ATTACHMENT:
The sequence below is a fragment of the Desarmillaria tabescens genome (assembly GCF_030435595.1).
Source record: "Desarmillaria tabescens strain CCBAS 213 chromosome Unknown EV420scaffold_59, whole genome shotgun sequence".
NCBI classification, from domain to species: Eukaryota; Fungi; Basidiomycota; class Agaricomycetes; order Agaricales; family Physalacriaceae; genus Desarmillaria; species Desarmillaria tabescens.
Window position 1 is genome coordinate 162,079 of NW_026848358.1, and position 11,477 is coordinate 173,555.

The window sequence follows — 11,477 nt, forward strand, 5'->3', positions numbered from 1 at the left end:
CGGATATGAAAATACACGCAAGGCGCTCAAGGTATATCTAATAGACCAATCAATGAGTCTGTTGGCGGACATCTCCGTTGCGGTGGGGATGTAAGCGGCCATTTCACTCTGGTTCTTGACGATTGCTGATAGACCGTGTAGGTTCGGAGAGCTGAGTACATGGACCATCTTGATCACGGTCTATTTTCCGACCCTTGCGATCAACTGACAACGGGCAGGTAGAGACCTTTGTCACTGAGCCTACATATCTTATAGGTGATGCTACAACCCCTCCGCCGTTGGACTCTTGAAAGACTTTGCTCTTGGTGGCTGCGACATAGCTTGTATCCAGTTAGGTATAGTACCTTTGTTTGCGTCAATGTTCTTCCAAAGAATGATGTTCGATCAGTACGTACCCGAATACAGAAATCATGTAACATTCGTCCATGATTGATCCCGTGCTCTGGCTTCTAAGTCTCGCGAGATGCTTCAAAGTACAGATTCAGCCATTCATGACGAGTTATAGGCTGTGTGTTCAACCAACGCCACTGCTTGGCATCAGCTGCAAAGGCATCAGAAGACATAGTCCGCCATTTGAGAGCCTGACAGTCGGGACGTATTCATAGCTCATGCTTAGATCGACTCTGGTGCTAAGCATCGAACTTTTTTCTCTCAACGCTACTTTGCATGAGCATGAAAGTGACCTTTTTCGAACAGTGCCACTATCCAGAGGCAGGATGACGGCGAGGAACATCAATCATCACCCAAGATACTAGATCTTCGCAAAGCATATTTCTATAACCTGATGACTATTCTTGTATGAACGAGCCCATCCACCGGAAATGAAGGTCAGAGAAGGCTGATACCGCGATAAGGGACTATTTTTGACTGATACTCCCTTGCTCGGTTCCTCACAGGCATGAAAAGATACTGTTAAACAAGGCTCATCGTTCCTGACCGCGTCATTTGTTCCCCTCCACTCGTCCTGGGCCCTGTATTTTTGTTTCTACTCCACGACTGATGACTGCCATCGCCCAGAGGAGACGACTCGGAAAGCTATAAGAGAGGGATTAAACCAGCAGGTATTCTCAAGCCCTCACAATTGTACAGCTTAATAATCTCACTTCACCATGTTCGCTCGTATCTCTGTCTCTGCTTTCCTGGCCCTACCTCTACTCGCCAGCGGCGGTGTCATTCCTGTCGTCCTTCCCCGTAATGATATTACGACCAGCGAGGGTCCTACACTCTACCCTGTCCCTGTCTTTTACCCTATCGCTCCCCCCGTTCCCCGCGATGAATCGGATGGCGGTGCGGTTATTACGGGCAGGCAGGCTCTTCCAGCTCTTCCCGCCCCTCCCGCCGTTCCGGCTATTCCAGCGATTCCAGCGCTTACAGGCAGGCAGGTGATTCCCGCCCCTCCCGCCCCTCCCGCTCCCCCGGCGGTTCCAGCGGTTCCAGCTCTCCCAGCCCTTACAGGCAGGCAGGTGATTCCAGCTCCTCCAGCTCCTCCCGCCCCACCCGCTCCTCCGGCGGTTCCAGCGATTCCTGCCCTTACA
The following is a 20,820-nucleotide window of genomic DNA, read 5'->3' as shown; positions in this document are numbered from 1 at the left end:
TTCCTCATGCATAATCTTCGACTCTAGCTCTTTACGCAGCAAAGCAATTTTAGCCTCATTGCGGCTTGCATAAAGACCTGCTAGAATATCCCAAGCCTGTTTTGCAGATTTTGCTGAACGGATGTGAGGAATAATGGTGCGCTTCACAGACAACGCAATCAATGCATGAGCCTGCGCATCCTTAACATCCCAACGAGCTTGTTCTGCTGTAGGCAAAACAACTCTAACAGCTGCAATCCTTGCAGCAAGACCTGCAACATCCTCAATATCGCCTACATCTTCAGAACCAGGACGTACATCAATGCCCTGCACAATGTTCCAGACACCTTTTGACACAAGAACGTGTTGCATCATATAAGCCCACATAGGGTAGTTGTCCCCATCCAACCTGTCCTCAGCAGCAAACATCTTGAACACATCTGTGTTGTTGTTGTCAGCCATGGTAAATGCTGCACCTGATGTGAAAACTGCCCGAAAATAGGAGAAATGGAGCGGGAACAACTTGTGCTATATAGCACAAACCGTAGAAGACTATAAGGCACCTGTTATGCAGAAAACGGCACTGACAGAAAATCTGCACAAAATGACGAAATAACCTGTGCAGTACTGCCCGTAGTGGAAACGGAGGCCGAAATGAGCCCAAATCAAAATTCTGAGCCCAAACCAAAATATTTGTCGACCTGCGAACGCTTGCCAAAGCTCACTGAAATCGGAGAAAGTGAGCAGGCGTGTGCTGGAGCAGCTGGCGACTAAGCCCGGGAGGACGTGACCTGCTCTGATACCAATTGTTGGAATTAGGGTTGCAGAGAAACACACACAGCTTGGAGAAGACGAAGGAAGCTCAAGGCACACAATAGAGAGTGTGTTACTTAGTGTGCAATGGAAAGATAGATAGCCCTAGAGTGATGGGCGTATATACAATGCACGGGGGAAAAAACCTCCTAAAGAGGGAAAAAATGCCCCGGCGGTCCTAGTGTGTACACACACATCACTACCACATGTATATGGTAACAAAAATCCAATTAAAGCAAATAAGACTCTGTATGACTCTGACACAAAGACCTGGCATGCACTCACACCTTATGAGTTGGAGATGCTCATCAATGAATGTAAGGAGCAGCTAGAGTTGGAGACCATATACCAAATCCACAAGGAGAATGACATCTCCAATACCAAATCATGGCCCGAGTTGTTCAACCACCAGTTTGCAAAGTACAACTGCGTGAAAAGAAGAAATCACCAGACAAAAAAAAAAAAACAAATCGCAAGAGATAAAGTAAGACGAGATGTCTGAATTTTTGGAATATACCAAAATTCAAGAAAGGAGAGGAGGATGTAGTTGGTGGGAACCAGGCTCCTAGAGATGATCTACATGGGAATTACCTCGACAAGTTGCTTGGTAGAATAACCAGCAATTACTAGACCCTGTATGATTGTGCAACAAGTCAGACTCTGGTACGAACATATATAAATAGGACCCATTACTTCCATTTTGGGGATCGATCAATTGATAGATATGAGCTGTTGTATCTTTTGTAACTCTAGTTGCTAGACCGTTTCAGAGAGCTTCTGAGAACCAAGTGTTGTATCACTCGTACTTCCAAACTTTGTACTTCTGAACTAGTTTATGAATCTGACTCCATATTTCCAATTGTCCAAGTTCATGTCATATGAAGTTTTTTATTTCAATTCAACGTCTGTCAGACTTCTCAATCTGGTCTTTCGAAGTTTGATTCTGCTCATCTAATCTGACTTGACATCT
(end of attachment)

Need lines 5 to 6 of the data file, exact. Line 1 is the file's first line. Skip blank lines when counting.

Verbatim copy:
The window sequence follows — 11,477 nt, forward strand, 5'->3', positions numbered from 1 at the left end:
CGGATATGAAAATACACGCAAGGCGCTCAAGGTATATCTAATAGACCAATCAATGAGTCTGTTGGCGGACATCTCCGTTGCGGTGGGGATGTAAGCGGCCATTTCACTCTGGTTCTTGACGATTGCTGATAGACCGTGTAGGTTCGGAGAGCTGAGTACATGGACCATCTTGATCACGGTCTATTTTCCGACCCTTGCGATCAACTGACAACGGGCAGGTAGAGACCTTTGTCACTGAGCCTACATATCTTATAGGTGATGCTACAACCCCTCCGCCGTTGGACTCTTGAAAGACTTTGCTCTTGGTGGCTGCGACATAGCTTGTATCCAGTTAGGTATAGTACCTTTGTTTGCGTCAATGTTCTTCCAAAGAATGATGTTCGATCAGTACGTACCCGAATACAGAAATCATGTAACATTCGTCCATGATTGATCCCGTGCTCTGGCTTCTAAGTCTCGCGAGATGCTTCAAAGTACAGATTCAGCCATTCATGACGAGTTATAGGCTGTGTGTTCAACCAACGCCACTGCTTGGCATCAGCTGCAAAGGCATCAGAAGACATAGTCCGCCATTTGAGAGCCTGACAGTCGGGACGTATTCATAGCTCATGCTTAGATCGACTCTGGTGCTAAGCATCGAACTTTTTTCTCTCAACGCTACTTTGCATGAGCATGAAAGTGACCTTTTTCGAACAGTGCCACTATCCAGAGGCAGGATGACGGCGAGGAACATCAATCATCACCCAAGATACTAGATCTTCGCAAAGCATATTTCTATAACCTGATGACTATTCTTGTATGAACGAGCCCATCCACCGGAAATGAAGGTCAGAGAAGGCTGATACCGCGATAAGGGACTATTTTTGACTGATACTCCCTTGCTCGGTTCCTCACAGGCATGAAAAGATACTGTTAAACAAGGCTCATCGTTCCTGACCGCGTCATTTGTTCCCCTCCACTCGTCCTGGGCCCTGTATTTTTGTTTCTACTCCACGACTGATGACTGCCATCGCCCAGAGGAGACGACTCGGAAAGCTATAAGAGAGGGATTAAACCAGCAGGTATTCTCAAGCCCTCACAATTGTACAGCTTAATAATCTCACTTCACCATGTTCGCTCGTATCTCTGTCTCTGCTTTCCTGGCCCTACCTCTACTCGCCAGCGGCGGTGTCATTCCTGTCGTCCTTCCCCGTAATGATATTACGACCAGCGAGGGTCCTACACTCTACCCTGTCCCTGTCTTTTACCCTATCGCTCCCCCCGTTCCCCGCGATGAATCGGATGGCGGTGCGGTTATTACGGGCAGGCAGGCTCTTCCAGCTCTTCCCGCCCCTCCCGCCGTTCCGGCTATTCCAGCGATTCCAGCGCTTACAGGCAGGCAGGTGATTCCCGCCCCTCCCGCCCCTCCCGCTCCCCCGGCGGTTCCAGCGGTTCCAGCTCTCCCAGCCCTTACAGGCAGGCAGGTGATTCCAGCTCCTCCAGCTCCTCCCGCCCCACCCGCTCCTCCGGCGGTTCCAGCGATTCCTGCCCTTACA